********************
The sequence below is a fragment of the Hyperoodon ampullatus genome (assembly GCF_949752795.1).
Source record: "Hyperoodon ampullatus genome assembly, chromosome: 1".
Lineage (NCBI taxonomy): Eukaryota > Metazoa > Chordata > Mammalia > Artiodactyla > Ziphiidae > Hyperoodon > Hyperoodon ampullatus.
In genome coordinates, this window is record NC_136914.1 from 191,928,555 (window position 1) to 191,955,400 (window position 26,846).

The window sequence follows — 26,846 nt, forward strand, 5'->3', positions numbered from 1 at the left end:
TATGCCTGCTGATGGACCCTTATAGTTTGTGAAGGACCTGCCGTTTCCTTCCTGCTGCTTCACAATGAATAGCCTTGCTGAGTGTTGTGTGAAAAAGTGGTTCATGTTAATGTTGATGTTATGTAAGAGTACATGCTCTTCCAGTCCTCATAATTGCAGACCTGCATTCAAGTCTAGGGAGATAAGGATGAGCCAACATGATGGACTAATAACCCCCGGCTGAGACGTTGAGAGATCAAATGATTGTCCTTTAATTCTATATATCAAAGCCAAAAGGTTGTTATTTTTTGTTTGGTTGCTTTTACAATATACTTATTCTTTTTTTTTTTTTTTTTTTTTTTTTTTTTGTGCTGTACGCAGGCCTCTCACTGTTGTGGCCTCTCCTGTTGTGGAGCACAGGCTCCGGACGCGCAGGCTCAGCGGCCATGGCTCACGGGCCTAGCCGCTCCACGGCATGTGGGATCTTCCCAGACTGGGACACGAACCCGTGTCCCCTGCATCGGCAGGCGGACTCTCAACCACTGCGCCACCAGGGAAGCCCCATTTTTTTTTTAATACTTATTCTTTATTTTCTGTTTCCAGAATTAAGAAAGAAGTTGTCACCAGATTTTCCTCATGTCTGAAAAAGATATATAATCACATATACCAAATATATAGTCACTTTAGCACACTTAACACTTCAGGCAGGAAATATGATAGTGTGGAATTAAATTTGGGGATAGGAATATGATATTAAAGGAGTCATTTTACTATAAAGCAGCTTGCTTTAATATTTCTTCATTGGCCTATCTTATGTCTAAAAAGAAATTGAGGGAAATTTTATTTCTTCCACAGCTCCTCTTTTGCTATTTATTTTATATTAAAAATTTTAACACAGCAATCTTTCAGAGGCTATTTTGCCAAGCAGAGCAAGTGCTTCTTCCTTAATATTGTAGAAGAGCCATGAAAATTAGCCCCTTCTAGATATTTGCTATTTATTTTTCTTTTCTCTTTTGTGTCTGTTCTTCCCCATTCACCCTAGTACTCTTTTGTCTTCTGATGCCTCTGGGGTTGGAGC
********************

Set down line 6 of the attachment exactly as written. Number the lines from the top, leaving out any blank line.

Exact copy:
TATGCCTGCTGATGGACCCTTATAGTTTGTGAAGGACCTGCCGTTTCCTTCCTGCTGCTTCACAATGAATAGCCTTGCTGAGTGTTGTGTGAAAAAGTGGTTCATGTTAATGTTGATGTTATGTAAGAGTACATGCTCTTCCAGTCCTCATAATTGCAGACCTGCATTCAAGTCTAGGGAGATAAGGATGAGCCAACATGATGGACTAATAACCCCCGGCTGAGACGTTGAGAGATCAAATGATTGTCCTTTAATTCTATATATCAAAGCCAAAAGGTTGTTATTTTTTGTTTGGTTGCTTTTACAATATACTTATTCTTTTTTTTTTTTTTTTTTTTTTTTTTTTTGTGCTGTACGCAGGCCTCTCACTGTTGTGGCCTCTCCTGTTGTGGAGCACAGGCTCCGGACGCGCAGGCTCAGCGGCCATGGCTCACGGGCCTAGCCGCTCCACGGCATGTGGGATCTTCCCAGACTGGGACACGAACCCGTGTCCCCTGCATCGGCAGGCGGACTCTCAACCACTGCGCCACCAGGGAAGCCCCATTTTTTTTTTAATACTTATTCTTTATTTTCTGTTTCCAGAATTAAGAAAGAAGTTGTCACCAGATTTTCCTCATGTCTGAAAAAGATATATAATCACATATACCAAATATATAGTCACTTTAGCACACTTAACACTTCAGGCAGGAAATATGATAGTGTGGAATTAAATTTGGGGATAGGAATATGATATTAAAGGAGTCATTTTACTATAAAGCAGCTTGCTTTAATATTTCTTCATTGGCCTATCTTATGTCTAAAAAGAAATTGAGGGAAATTTTATTTCTTCCACAGCTCCTCTTTTGCTATTTATTTTATATTAAAAATTTTAACACAGCAATCTTTCAGAGGCTATTTTGCCAAGCAGAGCAAGTGCTTCTTCCTTAATATTGTAGAAGAGCCATGAAAATTAGCCCCTTCTAGATATTTGCTATTTATTTTTCTTTTCTCTTTTGTGTCTGTTCTTCCCCATTCACCCTAGTACTCTTTTGTCTTCTGATGCCTCTGGGGTTGGAGC